German federal government bolsters neutron research in Garching
A cooperation agreement signed today at the Technische Universitaet Muenchen (TUM) commits more than 300 million euros to support scientific use of the TUM-operated research neutron source Heinz Maier-Leibnitz (FRM II) in Garching.

Ben-Gurion U. researchers: High resistance rates among acute otitis media pathogens in children
As middle ear infections increase during the winter months, researchers from Ben-Gurion University of the Negev suggest that in many cases the most appropriate treatment is

Study reveals major shift in how eczema develops
In eczema patients the skin barrier is leaky, allowing pollen, mold, pet dander and other irritants to be sensed by the skin and subsequently wreak havoc on the immune system.

University of Utah: No. 1 for startups
The University of Utah overtook MIT to become America's No.

Typically Italian, isn't it?
The accent someone talks in plays a crucial role in the way we judge this person, psychologists of the Friedrich Schiller University Jena, Germany, found out recently.

Electric current moves magnetic vortices
Setting a lattice of magnetic vortices in motion using electric current almost a million times weaker than in earlier studies, physicists observed the coupling between electric current and magnetic structure -- through measurements at the research neutron source FRM II in Garching, Germany.

NASA's LRO creating unprecedented topographic map of moon
NASA's Lunar Reconnaissance Orbiter is allowing researchers to create the most precise and complete map to date of the moon's complex, heavily cratered landscape.

4 ORNL scientists named American Physical Society Fellows
Four researchers from the Department of Energy's Oak Ridge National Laboratory have been elected to fellowship in the American Physical Society.

NASA satellite tracks soaking System 91S in western Australia
NASA's Aqua satellite captured a series of images from its Atmospheric Infrared Sounder (AIRS) instrument over the last two days and saw the low pressure area known as System 91S make landfall in Australia.

A total lunar eclipse and winter solstice coincide on Dec. 21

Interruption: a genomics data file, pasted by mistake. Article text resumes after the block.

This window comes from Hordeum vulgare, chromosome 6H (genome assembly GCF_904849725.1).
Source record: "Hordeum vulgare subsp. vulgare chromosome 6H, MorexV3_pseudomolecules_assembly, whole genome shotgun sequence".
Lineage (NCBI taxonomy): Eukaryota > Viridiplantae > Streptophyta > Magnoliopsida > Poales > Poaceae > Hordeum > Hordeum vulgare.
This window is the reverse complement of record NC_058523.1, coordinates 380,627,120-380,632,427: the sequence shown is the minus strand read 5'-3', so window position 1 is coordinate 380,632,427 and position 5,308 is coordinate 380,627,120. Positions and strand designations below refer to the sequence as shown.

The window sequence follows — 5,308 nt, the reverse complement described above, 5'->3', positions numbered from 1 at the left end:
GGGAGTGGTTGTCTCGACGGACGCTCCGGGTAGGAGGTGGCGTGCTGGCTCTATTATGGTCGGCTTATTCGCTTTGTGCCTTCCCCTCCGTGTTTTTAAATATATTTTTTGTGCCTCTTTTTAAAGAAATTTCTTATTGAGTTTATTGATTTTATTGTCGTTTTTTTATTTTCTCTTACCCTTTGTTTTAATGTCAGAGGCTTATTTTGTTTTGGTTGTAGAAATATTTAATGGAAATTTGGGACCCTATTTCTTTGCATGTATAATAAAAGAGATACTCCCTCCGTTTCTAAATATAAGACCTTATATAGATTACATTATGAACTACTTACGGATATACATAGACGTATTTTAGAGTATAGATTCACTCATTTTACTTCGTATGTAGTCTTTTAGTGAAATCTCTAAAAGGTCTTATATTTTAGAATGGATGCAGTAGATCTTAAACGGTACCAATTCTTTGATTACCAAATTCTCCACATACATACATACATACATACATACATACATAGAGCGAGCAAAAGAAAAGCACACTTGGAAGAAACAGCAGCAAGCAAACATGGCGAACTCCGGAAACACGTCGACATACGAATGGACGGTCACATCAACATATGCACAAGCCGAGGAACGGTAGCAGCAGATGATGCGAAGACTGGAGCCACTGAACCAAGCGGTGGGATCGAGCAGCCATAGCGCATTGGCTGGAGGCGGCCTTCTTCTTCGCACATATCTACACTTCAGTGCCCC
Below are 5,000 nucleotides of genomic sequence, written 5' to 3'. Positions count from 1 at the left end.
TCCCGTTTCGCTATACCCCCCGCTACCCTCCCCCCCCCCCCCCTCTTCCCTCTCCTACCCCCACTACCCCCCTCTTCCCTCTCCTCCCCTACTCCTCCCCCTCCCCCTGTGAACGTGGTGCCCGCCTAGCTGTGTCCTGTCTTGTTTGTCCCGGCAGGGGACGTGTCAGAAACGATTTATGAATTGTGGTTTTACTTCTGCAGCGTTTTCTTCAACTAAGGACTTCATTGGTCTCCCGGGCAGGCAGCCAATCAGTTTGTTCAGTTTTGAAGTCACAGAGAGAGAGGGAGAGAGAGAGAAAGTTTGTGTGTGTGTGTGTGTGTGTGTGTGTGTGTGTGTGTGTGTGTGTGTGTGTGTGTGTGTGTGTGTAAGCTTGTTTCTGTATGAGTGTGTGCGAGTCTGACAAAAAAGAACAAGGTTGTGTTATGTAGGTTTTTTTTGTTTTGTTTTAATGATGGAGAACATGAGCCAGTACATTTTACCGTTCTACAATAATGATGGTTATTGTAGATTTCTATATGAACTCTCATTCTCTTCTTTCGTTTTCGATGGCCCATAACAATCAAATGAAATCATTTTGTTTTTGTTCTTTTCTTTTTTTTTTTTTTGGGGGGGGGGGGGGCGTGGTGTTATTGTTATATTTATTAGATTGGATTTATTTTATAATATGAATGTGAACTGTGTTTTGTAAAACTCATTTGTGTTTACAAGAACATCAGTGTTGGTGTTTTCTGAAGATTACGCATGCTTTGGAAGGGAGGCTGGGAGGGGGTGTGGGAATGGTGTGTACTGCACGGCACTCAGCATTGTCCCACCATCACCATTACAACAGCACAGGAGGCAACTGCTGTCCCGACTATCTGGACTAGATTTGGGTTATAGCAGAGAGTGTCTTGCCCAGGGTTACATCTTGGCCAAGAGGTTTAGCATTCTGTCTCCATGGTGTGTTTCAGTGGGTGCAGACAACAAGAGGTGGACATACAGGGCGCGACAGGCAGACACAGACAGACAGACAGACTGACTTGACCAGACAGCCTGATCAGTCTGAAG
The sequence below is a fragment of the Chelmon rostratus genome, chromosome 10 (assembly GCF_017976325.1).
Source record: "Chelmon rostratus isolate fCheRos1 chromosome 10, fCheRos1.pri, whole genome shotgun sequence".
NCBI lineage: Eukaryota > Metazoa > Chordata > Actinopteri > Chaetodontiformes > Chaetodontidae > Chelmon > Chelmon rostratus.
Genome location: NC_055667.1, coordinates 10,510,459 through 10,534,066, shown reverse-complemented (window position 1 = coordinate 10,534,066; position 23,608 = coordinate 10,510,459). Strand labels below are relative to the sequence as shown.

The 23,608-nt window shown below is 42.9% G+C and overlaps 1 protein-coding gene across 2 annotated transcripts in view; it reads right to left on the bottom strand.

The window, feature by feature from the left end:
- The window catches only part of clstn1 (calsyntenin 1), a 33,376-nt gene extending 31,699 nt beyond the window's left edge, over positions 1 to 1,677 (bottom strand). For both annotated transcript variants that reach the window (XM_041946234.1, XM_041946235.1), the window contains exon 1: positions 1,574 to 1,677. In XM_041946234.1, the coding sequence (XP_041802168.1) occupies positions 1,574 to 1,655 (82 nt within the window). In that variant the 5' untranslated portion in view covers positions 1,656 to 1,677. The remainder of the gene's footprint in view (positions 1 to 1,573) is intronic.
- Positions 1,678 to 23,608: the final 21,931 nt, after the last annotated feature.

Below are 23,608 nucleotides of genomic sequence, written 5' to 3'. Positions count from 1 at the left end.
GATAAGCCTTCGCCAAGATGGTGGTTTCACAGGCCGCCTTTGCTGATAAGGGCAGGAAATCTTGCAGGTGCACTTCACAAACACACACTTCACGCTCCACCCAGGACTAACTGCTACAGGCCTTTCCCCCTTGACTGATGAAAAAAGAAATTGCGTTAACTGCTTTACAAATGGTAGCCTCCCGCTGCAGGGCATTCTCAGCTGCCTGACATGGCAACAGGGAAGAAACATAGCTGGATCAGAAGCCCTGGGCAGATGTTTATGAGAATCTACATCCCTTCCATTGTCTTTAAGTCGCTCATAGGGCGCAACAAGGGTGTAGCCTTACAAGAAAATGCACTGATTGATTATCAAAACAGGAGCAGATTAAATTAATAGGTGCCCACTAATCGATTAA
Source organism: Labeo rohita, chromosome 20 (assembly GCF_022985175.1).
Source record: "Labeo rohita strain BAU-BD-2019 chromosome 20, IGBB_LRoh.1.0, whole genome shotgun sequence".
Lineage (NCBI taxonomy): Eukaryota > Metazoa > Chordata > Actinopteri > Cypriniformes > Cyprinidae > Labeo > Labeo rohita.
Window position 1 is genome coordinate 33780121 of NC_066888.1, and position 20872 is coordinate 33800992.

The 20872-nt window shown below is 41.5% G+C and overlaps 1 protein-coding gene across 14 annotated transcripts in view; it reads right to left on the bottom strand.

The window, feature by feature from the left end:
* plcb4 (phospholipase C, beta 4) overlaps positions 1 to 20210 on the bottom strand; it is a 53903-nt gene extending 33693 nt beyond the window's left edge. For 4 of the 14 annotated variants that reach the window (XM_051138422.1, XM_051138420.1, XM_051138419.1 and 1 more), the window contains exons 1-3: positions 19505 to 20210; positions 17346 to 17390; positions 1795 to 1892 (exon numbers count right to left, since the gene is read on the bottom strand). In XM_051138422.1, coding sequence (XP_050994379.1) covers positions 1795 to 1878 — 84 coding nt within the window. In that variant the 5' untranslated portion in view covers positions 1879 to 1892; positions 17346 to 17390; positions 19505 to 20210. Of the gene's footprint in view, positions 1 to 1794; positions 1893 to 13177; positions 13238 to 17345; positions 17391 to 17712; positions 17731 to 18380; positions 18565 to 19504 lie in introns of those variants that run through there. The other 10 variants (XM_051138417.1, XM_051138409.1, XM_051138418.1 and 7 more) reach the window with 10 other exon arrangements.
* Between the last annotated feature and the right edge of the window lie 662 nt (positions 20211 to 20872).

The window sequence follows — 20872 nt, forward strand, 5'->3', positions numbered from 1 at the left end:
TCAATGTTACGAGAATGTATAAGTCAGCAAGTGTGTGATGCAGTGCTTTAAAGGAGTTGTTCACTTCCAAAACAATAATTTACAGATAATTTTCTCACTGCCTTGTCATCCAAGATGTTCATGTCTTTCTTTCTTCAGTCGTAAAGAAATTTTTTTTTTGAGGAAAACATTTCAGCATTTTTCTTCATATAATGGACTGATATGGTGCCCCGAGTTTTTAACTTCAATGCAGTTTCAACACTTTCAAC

With frigid temperatures already blanketing much of the United States, the arrival of the winter solstice on Dec.

Efficient phosphorus use by phytoplankton
Rapid turnover and remodelling of lipid membranes could help phytoplankton cope with nutrient scarcity in the open ocean.

The high price of sleep disorders
Danish sleep researchers at the University of Copenhagen and the Danish Institute for Health Services Research have examined the socio-economic consequences of the sleep disorder hypersomnia in one of the largest studies of its kind.

Master's student takes top thesis competition while tackling prostate cancer research
The future of cancer treatment and a University of Alberta graduate student's personal career prospects are looking bright.

Study: Customers who participate in eBay's 'community' become better buyers and sellers
A new study from Rice University's Jones Graduate School of Business finds that customers of eBay who participate in the company's online communities become more conservative buyers and more selective and efficient sellers.

Ion channel responsible for pain identified by UB neuroscientists
University at Buffalo neuroscience researchers conducting basic research on ion channels have demonstrated a process that could have a profound therapeutic impact on pain.

Ancient raindrops reveal a wave of mountains sent south by sinking Farallon plate
Analyzing the isotope ratios of ancient raindrops preserved in soils and lake sediments, Stanford researchers have shown that a wave of mountain building began in British Columbia, Canada about 49 million years ago and rolled south to Mexico. is a participant in the Amazon Services LLC Associates Program, an affiliate advertising program designed to provide a means for sites to earn advertising fees by advertising and linking to